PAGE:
I don’t remember the first time I learned about the Community of the Cross of Nails based at Coventry Cathedral in England. No matter, I am so glad that we are now acquainted. It is one of those organizations, those Christian initiatives which will outlive us all–because of its inherent value and goodness, it’s rich and relevant history, and the sheer beauty of its intentions.
Based on the need and desire for reconciliation globally, expressed and embodied through local commitments and worship practices, it gives hope to so many hopeless situations, as the need for healing and reconciliation–between persons, peoples, nations, races and with the earth–is presently as great as ever. The need will never disappear!
As the present Dean of Coventry notes in an explanatory video, the ministry of the CCN is “a vein of reconciliation and not revenge. It is a particular historical manifestation of reconciling love given by the grace of God, rooted in the response of one man following a catastrophic human event.”
Following the devastating bombing of England’s Coventry Cathedral in 1940, its provost, the Very Reverend Richard Howard, made a commitment not to seek revenge, but to strive for forgiveness and reconciliation with those responsible. Using a national radio broadcast from the cathedral ruins on Christmas Day 1940 he declared that when the war was over he would work with those who had been enemies “to build a kinder, more Christ-child-like world.” His words were preceded by comments made the morning after the bombing from the Cathedral Ruins.
“We will rebuild as a sign of hope and a sign of peace . . . this must never happen to anyone in the world again . . . Father forgive, everyone, for we all play our part in the perpetuation of violence.” Through such brave and radical words the ministry was born.
Today the Community of the Cross of Nails (CCN) is a Christian network of churches, charities, training organizations, chaplaincies and schools who, drawn together by the story of Coventry Cathedral, share a common commitment to working and praying for peace, justice and reconciliation. The ministry lives according to three key priorities: Healing the wounds of history / Learning to live with difference and celebrate diversity / Building a culture of peace
Today, the greatest numbers of partners are in Germany, the UK & Ireland and the USA, but also has sizable numbers in South Africa, Canada, the Netherlands and Central and Eastern Europe; overall, we have partners in 45 countries across five continents. Different partners may focus on political, racial, religious, social or economic reconciliation; they may address war and violent conflict, post conflict restoration or healing; their work can have broad and far-reaching, national or regional consequences, or it can make a significant difference to local communities and individual people’s lives. Partners support one another, pray for one another and share with one another.
Here in Canada the CCN has a small number of affiliate churches and organizations including a few cathedrals and our own Sorrento Centre. A visit to the CCN Canada Facebook Page finds:
- a presentation by friend and colleague, Deacon Wally Eamer on the importance and value of Territorial Acknowledgements (June 2021)
- a reflection by retired Bishop Logan McMenamie on the Canadian Residential School story and recent discoveries (May 2021)
My own encounters with the CCN include:
- several trips to Coventry Cathedral during 1977-79 while a music student in London, and most wonderfully an opportunity to play the great organ one Saturday night following evensong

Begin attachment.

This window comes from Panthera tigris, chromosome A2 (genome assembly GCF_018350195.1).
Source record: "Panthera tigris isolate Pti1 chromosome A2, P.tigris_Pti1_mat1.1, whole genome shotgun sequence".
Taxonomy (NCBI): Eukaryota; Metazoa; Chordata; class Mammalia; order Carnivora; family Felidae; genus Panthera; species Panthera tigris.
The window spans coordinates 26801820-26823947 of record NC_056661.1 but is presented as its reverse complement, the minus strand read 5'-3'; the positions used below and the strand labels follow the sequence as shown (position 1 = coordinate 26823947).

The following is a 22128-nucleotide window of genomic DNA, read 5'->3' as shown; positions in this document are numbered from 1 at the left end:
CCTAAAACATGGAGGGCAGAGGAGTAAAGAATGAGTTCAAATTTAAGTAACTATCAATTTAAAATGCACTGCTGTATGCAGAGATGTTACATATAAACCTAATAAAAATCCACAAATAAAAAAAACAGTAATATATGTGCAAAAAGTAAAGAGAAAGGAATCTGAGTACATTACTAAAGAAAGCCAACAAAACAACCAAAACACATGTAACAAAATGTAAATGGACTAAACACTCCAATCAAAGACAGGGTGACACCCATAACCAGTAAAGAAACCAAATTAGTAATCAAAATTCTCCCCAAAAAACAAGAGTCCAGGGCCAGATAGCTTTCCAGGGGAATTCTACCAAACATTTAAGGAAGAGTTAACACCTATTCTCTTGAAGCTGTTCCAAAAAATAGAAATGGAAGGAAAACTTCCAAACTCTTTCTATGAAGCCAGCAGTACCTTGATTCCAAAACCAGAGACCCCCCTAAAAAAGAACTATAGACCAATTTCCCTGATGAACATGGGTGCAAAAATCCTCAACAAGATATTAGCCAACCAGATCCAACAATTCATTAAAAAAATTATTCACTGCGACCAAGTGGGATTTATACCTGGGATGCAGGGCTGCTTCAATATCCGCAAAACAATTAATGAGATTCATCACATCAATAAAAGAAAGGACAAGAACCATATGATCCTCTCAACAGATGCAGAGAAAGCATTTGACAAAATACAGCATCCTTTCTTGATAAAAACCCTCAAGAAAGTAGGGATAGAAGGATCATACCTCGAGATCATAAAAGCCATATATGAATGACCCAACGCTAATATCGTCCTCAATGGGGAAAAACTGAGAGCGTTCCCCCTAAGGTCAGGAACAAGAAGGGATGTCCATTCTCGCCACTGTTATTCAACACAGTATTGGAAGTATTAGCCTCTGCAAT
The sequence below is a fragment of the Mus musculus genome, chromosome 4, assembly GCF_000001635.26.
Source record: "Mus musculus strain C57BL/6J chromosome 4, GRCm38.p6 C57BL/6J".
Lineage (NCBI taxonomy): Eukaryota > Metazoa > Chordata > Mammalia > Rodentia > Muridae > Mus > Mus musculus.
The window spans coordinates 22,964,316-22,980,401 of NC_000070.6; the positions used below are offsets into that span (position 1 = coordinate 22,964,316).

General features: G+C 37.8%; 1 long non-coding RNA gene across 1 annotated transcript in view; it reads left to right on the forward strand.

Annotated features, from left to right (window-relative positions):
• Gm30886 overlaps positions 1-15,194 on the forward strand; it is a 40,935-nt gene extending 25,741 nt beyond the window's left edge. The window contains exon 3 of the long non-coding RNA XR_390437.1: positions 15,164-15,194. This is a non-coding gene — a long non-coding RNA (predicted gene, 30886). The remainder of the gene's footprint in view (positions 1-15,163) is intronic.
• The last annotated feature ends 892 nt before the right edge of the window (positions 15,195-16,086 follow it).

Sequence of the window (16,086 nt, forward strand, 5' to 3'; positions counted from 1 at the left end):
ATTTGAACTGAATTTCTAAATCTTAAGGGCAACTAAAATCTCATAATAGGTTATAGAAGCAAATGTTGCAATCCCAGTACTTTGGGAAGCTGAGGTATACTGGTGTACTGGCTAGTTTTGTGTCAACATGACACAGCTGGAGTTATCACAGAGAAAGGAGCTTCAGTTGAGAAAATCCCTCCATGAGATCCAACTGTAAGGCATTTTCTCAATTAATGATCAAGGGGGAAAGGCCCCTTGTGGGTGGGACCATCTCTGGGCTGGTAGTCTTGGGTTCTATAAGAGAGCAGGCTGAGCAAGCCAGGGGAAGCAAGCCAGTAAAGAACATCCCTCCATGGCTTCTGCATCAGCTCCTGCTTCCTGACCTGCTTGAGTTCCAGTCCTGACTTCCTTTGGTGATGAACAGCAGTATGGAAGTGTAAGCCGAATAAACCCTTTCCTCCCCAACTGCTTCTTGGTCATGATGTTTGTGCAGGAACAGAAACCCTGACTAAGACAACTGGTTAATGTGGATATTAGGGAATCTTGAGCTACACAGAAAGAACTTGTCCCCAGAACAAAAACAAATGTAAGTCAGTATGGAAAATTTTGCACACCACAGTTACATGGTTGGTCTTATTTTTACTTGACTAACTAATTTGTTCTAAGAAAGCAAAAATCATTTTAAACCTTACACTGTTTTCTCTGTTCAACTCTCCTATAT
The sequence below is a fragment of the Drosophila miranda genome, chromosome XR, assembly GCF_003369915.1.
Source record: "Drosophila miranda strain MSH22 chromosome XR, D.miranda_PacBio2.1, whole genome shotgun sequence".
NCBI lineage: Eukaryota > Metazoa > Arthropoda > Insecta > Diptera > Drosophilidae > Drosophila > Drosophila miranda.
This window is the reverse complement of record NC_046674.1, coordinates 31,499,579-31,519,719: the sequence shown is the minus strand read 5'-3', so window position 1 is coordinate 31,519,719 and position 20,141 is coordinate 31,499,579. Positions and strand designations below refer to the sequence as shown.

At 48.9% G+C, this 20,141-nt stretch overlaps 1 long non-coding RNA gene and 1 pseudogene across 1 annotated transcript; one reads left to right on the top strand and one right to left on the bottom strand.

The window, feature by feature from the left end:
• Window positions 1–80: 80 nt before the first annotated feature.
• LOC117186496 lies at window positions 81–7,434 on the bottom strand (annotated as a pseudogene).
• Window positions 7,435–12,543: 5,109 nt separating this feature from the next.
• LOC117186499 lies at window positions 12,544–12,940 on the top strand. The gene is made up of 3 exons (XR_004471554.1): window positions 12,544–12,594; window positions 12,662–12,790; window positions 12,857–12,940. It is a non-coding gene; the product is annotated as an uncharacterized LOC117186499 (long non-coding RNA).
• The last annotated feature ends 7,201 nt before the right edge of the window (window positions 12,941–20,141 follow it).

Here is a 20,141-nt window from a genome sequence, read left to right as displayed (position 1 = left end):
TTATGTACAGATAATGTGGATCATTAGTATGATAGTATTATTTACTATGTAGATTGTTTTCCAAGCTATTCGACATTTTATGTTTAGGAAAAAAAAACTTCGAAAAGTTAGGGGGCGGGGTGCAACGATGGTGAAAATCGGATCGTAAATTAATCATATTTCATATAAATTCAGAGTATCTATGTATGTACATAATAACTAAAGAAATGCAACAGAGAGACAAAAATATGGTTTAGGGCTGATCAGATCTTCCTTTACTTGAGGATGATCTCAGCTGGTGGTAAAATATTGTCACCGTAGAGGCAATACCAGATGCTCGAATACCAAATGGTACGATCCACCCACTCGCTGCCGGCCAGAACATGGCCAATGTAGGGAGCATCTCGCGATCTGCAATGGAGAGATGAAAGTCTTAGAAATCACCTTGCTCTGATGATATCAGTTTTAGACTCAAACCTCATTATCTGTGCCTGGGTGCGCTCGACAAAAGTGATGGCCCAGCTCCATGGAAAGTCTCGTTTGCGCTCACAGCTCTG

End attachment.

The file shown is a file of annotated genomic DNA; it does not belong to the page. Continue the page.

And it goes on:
- while co-facilitating an environmental gathering of Anglican Communion bishops at the CCN affiliate Volmoed Centre a few years ago in South Africa I learned how this centre had been courageously hosting black/white/coloured gatherings through the Apartheid era
- several uses of the CCN litany at liturgies while Dean of St. Paul’s especially one year on Good Friday
- discovery a few years ago that Christ Church Cathedral in Victoria BC was a CCN affiliate given their significant work on healing and reconciliation through the leadership of Dr. Michael Hadley and others
- a visit to the Sorrento Centre in June of 2019 by Dean John Whitcombe of the CCN to establish the Centre as an affiliate member and to share in local indigenous storytelling and conversations around amongst other themes, the climate crisis
Opportunities for engagement continue as the CCN carefully tracks our relationship with creation itself. This October 2021, just prior to the global COP-26 conference in Glasgow in November, they are planning a specific one-off pilgrimage session on zoom on the environmental crisis and how the CCN responds. Given our location on the west coast one would need to rise very early.
Visually the ministry is expressed in the symbol of the cross of nails, originally three medieval nails bound together, a visual nudge that God is present even amidst destruction. The healing journey has a particular shape, from destruction through healing to hope. As Dean John shared with me two years ago, preaching at Coventry is actually quite easy—you simply preach the building which architecturally expresses the CCN journey. It’s all based on 2 Corinthians 5:18-19:
All this is from God, who reconciled us to himself through Christ and gave us the ministry of reconciliation: that God was reconciling the world to himself in Christ, not counting people’s sins against them. And he has committed to us the message of reconciliation.
If the phrase Nailed It is often used as an expression to comment on the successful, skilful, or clever completion or performance of something then the CCN does this very thing. Whether affiliated with the CCN or not, let us all follow this fine practice of reconciliation, everywhere and always.
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